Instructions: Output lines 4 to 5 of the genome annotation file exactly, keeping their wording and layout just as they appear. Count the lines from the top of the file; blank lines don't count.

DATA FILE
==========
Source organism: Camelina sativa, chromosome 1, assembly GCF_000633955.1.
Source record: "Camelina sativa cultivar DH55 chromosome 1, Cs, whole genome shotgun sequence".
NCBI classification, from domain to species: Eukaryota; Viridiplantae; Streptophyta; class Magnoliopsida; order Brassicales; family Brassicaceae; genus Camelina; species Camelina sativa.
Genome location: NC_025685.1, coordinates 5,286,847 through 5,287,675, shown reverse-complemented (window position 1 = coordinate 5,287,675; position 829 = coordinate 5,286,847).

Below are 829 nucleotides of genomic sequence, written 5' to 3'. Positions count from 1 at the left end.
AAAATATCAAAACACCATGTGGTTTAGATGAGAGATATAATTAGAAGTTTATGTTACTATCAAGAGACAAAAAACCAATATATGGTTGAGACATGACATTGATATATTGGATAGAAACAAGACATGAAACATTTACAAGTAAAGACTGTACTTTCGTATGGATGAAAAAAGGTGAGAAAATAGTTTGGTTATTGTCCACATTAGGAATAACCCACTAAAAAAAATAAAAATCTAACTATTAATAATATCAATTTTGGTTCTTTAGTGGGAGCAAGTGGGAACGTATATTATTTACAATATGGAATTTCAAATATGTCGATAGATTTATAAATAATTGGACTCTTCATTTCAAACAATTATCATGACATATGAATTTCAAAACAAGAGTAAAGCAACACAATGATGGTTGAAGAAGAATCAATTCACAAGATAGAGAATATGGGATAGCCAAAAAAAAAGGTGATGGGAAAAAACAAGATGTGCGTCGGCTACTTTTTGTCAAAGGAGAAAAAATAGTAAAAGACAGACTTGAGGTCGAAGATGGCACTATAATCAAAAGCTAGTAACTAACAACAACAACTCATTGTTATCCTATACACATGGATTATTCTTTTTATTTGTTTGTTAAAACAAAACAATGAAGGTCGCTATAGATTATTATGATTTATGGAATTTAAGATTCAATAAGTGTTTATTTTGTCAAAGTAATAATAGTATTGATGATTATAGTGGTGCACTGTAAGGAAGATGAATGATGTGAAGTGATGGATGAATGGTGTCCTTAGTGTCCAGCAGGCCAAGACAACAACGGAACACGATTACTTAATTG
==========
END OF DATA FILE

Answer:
Genome location: NC_025685.1, coordinates 5,286,847 through 5,287,675, shown reverse-complemented (window position 1 = coordinate 5,287,675; position 829 = coordinate 5,286,847).

Below are 829 nucleotides of genomic sequence, written 5' to 3'. Positions count from 1 at the left end.